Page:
Child Custody is an educational term involving guardianship that pertains to legal and specific relationship between a judge or other legally authorized authority and a child in the care of that individual. The term, however, encompasses a large amount of related issues and can mean different things to different people. The best way to understand, though, is to think of Child Custody as the right of one or more adults to make decisions on the behalf of a child. It includes making medical decisions (including administering medications), educational decisions (including choosing schools), and religious beliefs (including private or public schooling).
There are two primary factors that govern child custody: the natural parents and the non-custodial parent (or custodian). The natural parents are generally married with a legitimate biological relationship to the child. In cases of extended family, including stepfamilies, the relationship may be less clear. Custodial parents, also commonly known as non-custodial parents, do not share a biological relationship with the child, although they may have created a relationship by providing monetary support or simply being a caretaker for the child. Child custody cases come down to a simple question of law: who has more priority – the child or the other parent? Check out https://www.stlouisdivorcelawyers.net/child-custody/ to know more about this case.
Child custody, like all areas of the law, is a very grey area. In most jurisdictions, both biological parents retain legal custody and sole physical custody of their children. However, in some jurisdictions, the court allows one parent to have sole legal custody while the other parent retains physical custody. When this happens, the issue is one of undue pressure placed on the child. As mentioned above, both biological parents retain legal custody, but in certain circumstances, one parent may have more weight than the other when it comes to making important decisions for the child. Here are a few examples:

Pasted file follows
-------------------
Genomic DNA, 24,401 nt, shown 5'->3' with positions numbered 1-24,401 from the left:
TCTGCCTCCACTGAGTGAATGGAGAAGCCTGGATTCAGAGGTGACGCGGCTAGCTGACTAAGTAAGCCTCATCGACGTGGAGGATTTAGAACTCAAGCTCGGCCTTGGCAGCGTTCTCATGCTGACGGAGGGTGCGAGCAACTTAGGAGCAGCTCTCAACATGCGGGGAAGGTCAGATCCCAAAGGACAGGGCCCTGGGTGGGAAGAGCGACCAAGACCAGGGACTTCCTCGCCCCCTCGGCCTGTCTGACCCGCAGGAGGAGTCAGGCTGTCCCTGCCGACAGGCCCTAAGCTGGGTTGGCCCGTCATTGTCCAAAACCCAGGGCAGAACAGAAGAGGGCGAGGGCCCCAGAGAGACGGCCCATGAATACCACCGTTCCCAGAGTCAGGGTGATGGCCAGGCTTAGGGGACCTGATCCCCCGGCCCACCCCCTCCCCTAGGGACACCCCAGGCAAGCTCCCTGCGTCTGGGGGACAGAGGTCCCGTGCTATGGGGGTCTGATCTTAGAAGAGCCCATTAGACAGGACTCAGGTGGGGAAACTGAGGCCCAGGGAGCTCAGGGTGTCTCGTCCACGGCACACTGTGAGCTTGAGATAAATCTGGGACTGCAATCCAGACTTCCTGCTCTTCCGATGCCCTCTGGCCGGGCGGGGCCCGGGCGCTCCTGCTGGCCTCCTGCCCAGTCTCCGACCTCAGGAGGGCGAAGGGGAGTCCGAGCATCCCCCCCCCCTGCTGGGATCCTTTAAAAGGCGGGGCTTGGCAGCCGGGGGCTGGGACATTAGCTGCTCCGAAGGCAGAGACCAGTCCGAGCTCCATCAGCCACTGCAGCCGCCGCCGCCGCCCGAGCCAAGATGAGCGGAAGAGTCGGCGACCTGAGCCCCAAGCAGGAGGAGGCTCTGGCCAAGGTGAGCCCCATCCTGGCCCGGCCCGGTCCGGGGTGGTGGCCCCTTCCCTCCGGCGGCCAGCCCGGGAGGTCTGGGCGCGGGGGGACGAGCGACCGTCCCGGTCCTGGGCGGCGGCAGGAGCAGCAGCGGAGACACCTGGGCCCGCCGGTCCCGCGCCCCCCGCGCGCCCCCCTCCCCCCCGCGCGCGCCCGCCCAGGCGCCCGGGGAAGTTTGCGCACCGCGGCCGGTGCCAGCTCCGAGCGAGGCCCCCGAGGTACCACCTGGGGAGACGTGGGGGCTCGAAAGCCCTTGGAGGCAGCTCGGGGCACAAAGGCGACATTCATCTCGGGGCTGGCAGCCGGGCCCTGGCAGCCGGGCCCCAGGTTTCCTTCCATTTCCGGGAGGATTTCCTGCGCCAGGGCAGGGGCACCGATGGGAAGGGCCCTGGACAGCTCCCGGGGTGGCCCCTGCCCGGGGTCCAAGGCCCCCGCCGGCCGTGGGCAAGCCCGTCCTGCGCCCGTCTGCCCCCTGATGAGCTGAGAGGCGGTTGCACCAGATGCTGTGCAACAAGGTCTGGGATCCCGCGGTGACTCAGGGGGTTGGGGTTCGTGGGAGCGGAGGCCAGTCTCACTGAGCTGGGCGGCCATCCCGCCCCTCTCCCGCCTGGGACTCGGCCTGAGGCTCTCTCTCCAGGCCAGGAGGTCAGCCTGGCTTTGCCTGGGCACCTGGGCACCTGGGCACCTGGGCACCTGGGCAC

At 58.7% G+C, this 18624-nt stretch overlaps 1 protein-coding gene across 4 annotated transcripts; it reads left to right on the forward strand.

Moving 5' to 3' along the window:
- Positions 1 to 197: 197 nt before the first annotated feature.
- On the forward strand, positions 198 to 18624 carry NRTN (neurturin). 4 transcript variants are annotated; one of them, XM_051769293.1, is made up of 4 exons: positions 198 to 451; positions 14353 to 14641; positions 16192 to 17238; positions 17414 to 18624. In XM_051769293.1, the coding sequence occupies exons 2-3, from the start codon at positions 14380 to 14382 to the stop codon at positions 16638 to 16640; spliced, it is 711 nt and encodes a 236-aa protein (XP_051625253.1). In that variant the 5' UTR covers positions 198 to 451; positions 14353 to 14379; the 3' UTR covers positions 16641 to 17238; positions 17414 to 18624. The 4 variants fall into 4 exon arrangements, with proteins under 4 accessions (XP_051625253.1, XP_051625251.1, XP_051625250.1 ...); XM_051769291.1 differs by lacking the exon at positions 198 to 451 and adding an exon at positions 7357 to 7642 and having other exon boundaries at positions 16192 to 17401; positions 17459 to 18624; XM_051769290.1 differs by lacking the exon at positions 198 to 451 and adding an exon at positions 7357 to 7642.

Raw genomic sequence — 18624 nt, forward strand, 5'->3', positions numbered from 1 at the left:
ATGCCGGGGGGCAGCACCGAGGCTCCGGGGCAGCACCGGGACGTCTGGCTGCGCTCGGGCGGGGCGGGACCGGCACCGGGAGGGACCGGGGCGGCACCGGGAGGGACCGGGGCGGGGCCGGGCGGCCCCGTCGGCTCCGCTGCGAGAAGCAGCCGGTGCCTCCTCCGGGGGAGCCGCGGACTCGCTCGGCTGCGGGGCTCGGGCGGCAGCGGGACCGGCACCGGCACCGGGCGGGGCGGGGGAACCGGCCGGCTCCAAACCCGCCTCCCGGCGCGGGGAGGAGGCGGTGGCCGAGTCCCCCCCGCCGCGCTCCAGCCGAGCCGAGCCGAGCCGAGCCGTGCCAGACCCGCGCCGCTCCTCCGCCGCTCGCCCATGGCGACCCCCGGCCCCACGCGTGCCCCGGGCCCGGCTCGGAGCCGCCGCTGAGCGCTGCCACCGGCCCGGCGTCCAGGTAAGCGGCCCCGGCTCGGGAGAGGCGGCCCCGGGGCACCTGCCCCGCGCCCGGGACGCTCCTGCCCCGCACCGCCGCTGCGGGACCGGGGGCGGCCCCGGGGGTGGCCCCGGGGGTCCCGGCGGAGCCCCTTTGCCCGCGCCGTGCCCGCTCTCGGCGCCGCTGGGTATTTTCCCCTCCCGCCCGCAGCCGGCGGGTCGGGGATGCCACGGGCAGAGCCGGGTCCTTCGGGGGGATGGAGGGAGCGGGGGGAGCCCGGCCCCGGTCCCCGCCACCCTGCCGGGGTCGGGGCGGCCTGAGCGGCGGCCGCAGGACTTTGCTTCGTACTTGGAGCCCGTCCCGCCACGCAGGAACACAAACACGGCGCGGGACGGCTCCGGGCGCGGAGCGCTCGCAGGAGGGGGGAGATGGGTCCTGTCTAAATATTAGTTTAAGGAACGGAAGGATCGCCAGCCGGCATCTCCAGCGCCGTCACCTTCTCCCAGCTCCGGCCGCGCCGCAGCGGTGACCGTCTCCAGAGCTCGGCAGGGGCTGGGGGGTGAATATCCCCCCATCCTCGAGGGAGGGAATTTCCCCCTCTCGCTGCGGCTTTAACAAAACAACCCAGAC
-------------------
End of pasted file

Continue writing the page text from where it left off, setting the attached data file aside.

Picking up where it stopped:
-In the case of unmarried parents, if the child has no relationship with one of the parents, the court may prefer joint custody. In some jurisdictions, joint custody may also be granted if the child spends more time with one of the parents than with the other. A recent decision in California illustrated that the court can grant joint custody to a person who was the victim of abuse against the child, if the victim was the subject of ongoing violence towards the other parent.
-In the case of a divorced couple, the family court may order joint physical custody. This decision is based on the facts of the case, which may include an example where one of the partners abused the other. The court has broad discretion to determine what type of custody it will grant. Many times, the family court will give the divorcing couple what is called a “joint and several” arrangement in which the spouses share time with the children, allowing each parent to spend time with the children.
-In the case of separated or divorced parents, the family court will attempt to strike a balance between the individual needs of each parent, as well as the needs of the children. For example, the court may award joint legal custody, even though the biological parents are unfit. This is done to allow the children to have a stable environment in which to grow and thrive. If the parents are able to agree, the court will enter into a custody agreement.